1. a trans epiphyseal separation , with or without dislocation of the femoral head from the acetabulum AVN ~50% 100%
  2. displaced or nondisplaced Transcervical fracture AVN ~ 40%
  3. displaced or nondisplaced basal cervical fracture AVN ~25%
  4. intertrochanteric fracture AVN rare


  1. gentle CR if unsuccessful immed open reduction
    if dislocated use post approach for post dislocation and ant approach for ant dislocation
    less than 2yo hip spica usually adequate
    more than 2yo fix with smooth pins in young childrencannulated screws in adolescents


  2. +3: undisplaced spica, close FU
    displaced anatomical reduction and stable fixation if not reduced get increased rate of coxa vara and nonunion
    For all intracapsular fractures recommend decompression of the intracapsular haematoma as it has been reported that pressure intracapsularly can jeopardise the blood supply to the femoral head
    Undisplaced fracture or displaced fracture closed reduced aspirate haematoma
    displaced fracture requiring open reduction formally decompress by anterior capsulotomy (Watson Jones)
  1. less than 8 yo traction or traction followed by spica, close FU
    more than 8 yo ORIF with paediatric hip screw


Coxa vara
~ 20% , less risk in ORIF than in nonop treatment
due to malunion, AVN, premature physeal closure
if neck shaft angle less than 110 deg osteotomy
more than 110 deg will remodel
Premature physeal closure
increased risk in AVN, when pins cross the physis
May need to epiphyseodese the other side if LLD projected to be more than 2.5 cm
7% due to failing to obtain or maintain adequate reduction
treat with subtrochanteric osteotomy
REF: Hughes and Beaty "Fractures of the head and neck of the femur in children"
JBJS 76A:283292, 1994

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Femoral Shaft Fractures


usually high energy


by location, fracture pattern, comminution, soft tissue injury, mechanism


Type A simple

a single circumferential disruption of the diaphysis may be
  1. Spiral
  2. Oblique ( angle more than 30 deg)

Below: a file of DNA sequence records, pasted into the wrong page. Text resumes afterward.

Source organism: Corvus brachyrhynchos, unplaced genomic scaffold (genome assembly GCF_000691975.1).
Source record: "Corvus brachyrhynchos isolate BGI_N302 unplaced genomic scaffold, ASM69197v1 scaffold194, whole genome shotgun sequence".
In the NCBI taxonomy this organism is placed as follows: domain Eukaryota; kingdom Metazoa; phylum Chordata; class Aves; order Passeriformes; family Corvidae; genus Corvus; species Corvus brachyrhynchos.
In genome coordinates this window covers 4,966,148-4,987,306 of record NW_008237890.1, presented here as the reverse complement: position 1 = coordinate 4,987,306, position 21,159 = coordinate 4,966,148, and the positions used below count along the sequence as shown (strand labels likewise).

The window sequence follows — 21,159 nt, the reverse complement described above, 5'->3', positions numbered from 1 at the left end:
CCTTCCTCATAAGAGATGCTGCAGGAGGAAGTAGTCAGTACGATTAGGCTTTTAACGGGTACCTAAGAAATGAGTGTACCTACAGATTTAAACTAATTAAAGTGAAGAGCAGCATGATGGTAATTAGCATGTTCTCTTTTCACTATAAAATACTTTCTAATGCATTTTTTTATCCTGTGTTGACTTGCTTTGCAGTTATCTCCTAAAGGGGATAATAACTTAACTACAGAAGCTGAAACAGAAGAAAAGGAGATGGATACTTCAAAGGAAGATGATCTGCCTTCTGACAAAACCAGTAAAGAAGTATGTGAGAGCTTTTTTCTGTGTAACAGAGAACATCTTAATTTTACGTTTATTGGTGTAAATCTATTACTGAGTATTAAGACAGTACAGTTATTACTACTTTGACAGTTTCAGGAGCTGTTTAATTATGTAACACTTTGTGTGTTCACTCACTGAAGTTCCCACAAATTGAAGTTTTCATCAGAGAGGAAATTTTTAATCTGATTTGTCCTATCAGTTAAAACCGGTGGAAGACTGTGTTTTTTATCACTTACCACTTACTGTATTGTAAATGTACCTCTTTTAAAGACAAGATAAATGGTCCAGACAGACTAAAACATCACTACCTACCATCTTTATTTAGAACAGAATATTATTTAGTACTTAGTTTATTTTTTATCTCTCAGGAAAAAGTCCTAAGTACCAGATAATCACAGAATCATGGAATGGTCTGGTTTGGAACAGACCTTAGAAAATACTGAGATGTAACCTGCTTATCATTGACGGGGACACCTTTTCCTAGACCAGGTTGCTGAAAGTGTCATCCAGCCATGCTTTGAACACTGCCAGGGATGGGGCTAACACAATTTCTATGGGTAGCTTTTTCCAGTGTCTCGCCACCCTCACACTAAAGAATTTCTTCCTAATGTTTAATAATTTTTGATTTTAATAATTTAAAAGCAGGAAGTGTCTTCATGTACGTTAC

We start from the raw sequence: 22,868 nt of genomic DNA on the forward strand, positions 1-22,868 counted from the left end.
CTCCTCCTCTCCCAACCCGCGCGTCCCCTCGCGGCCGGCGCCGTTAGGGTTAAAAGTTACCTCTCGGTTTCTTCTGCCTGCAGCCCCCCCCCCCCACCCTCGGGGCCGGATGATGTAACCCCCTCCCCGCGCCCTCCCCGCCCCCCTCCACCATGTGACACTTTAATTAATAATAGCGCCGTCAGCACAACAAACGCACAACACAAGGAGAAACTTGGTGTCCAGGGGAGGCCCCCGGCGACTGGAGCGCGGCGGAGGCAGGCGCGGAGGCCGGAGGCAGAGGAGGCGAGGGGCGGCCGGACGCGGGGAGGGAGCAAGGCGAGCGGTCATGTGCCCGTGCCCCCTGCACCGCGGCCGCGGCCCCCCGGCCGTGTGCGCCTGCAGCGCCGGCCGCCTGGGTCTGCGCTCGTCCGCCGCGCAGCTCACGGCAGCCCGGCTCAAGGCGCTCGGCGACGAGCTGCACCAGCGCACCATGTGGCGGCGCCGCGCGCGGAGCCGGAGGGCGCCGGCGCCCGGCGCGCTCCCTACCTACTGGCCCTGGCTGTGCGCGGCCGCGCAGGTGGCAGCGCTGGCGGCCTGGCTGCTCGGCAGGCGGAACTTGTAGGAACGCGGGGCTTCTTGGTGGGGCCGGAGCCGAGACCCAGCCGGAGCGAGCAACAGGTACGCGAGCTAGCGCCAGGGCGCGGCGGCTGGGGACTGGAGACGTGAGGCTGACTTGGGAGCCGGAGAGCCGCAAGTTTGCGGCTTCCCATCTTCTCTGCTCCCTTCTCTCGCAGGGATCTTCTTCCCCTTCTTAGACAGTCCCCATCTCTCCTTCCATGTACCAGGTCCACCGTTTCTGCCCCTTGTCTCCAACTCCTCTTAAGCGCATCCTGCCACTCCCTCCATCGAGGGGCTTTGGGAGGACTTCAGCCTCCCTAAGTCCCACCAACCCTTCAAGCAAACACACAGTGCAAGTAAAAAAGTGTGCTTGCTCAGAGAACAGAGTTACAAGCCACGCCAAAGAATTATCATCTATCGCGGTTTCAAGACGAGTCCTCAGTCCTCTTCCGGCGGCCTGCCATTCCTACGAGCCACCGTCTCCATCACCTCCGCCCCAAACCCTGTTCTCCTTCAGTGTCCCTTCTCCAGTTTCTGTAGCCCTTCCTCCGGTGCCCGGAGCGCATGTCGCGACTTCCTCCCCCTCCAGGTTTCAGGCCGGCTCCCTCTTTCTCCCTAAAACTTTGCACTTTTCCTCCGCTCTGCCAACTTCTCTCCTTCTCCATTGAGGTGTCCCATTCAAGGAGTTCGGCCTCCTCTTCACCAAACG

3. Transverse (angle less than 30 deg)

Type B multifragmentary: wedge

a fracture with one or more intermediate fragments in which after reduction, here is some contact between the main fragments may be
  1. Spiral wedge
  2. Bending wedge
  3. Fragmented wedge

Type C Multifragmentary: complex

a fracture with one or more intermediate fragments in which after reduction, there is no contact bw the main prox and distal fragments may be
  1. Spiral
  2. Segmental
  3. Irregular
Winquist and Hansen " Comminuted fractures of the femoral shaft treated by closed intramedullary nailing" OCNA 11:633647, 1980
  1. minimal or no comminution more than 75% circumferential contact of major prox and distal fragments
  2. 5075% circumferential contact of major prox and distal fragments
  3. less than 50% of contact but contact still maintained
  4. segmental comminution no contact bw major prox and dist frags
  5. segmental bone loss
type 1 +2 are stable to length and rotation, types 3,4,5 are not,thereffore statically lock

Related injuries

hip fractures 5%
tibial fracture 10%
knee lig injury 5%
compartment syndrome rare


IM nailing primary nailing for both closed and open fractures
ref: Grosse etal "Open adult femoral shaft fracture treated by early intramedullary nailing" JBJS 75B: 562565, 1993
Winquist etal "Closed intramedullary nailing of femoral fractures: a report of 520 cases" JBJS 66A: 529539, 1984

Prognosis/ Complications

delayed or nonunion
rare: less than 2%
~1% in closed fracture
24% in open fracture
knee motion full in 90%
heterotopic ossification at tip of nail
mild 35%
mod 15%
severe 10%
rarely clinically significant
nerve palsy from excessive traction
pudendal n most common
sciatic n
most resolve

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Supracondylar Femoral Fractures


High energy in young pt
Low energy in aged

Classification AO

  1. Extra articular
  2. partial intraarticular
  3. complete intraarticular


options Nonop
cast brace
appropriate for undisplaced fracture, extra articular fracture
IM nailing
flexible IM rods eg Zickel device
ORIF condylar screw and plate/ blade plate
condylar buttress plate


Results superior in ORIF over closed means
ref: Healy and Brooker " Distal femoral fractures comparison of open and closed means of treatment" CORR 174:166171, 1982
36/47 fractures treated open good result; 18/51 good for fracture treated closed
Siliski etal "Supracondylar intercondylar fractures of the femur: treatment by internal fixation" JBJS 71A:95104, 1989
52 pts: type C1 fracture 92% good or excellent
type C2 or type C3 fractures 77% good or excellent
Leung etal " interlocking intramedullary nailing for supracondylat and intercondylar fractures of the distal femur" JBJS 73A: 332340, 1991
37fractures in 35 pts fixed with GK nail ater reduction of artic fragments
94% good or excellent results

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Femoral Fractures Paediatric

Immediate or early spica cast is the current standard for the infant to age of 10 years with optimal position 90o- 90o.
Acceptable alignment:
less than 15o angulation will remodel
Accept less than 10o varus / valgus
Accept less than 15o apex anterior bow
Accept less than 5o apex posterior bow
Accept less than 10o rotation malalignment